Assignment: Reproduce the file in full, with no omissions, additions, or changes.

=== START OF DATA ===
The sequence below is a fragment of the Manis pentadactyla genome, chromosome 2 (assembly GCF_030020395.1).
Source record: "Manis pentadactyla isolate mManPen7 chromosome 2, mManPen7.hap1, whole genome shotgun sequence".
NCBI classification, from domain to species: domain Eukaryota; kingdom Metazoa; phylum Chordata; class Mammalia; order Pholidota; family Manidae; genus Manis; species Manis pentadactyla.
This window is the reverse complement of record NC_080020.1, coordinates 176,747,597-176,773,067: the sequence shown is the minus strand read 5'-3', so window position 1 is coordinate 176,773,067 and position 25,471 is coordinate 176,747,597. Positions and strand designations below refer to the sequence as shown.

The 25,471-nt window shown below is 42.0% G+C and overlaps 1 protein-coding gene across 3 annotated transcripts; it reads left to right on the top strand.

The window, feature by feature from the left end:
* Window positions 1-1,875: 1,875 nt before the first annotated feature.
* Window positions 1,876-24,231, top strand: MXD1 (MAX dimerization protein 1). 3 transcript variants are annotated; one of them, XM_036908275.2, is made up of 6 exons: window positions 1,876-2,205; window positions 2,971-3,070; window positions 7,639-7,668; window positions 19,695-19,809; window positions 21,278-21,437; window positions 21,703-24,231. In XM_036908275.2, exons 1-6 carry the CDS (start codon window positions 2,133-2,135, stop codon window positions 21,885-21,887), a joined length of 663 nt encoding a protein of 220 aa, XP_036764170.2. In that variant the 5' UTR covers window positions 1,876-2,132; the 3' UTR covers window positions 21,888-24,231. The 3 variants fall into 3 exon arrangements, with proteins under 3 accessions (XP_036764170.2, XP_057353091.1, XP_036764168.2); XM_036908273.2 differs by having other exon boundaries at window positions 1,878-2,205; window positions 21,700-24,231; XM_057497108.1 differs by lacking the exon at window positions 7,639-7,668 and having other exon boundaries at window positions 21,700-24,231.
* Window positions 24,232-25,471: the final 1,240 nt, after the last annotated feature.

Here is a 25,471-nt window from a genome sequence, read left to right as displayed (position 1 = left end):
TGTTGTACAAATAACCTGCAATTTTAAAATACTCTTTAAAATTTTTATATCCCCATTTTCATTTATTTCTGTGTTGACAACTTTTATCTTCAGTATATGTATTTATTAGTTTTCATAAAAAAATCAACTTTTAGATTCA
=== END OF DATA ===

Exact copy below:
The sequence below is a fragment of the Manis pentadactyla genome, chromosome 2 (assembly GCF_030020395.1).
Source record: "Manis pentadactyla isolate mManPen7 chromosome 2, mManPen7.hap1, whole genome shotgun sequence".
NCBI classification, from domain to species: domain Eukaryota; kingdom Metazoa; phylum Chordata; class Mammalia; order Pholidota; family Manidae; genus Manis; species Manis pentadactyla.
This window is the reverse complement of record NC_080020.1, coordinates 176,747,597-176,773,067: the sequence shown is the minus strand read 5'-3', so window position 1 is coordinate 176,773,067 and position 25,471 is coordinate 176,747,597. Positions and strand designations below refer to the sequence as shown.

The 25,471-nt window shown below is 42.0% G+C and overlaps 1 protein-coding gene across 3 annotated transcripts; it reads left to right on the top strand.

The window, feature by feature from the left end:
* Window positions 1-1,875: 1,875 nt before the first annotated feature.
* Window positions 1,876-24,231, top strand: MXD1 (MAX dimerization protein 1). 3 transcript variants are annotated; one of them, XM_036908275.2, is made up of 6 exons: window positions 1,876-2,205; window positions 2,971-3,070; window positions 7,639-7,668; window positions 19,695-19,809; window positions 21,278-21,437; window positions 21,703-24,231. In XM_036908275.2, exons 1-6 carry the CDS (start codon window positions 2,133-2,135, stop codon window positions 21,885-21,887), a joined length of 663 nt encoding a protein of 220 aa, XP_036764170.2. In that variant the 5' UTR covers window positions 1,876-2,132; the 3' UTR covers window positions 21,888-24,231. The 3 variants fall into 3 exon arrangements, with proteins under 3 accessions (XP_036764170.2, XP_057353091.1, XP_036764168.2); XM_036908273.2 differs by having other exon boundaries at window positions 1,878-2,205; window positions 21,700-24,231; XM_057497108.1 differs by lacking the exon at window positions 7,639-7,668 and having other exon boundaries at window positions 21,700-24,231.
* Window positions 24,232-25,471: the final 1,240 nt, after the last annotated feature.

Here is a 25,471-nt window from a genome sequence, read left to right as displayed (position 1 = left end):
TGTTGTACAAATAACCTGCAATTTTAAAATACTCTTTAAAATTTTTATATCCCCATTTTCATTTATTTCTGTGTTGACAACTTTTATCTTCAGTATATGTATTTATTAGTTTTCATAAAAAAATCAACTTTTAGATTCA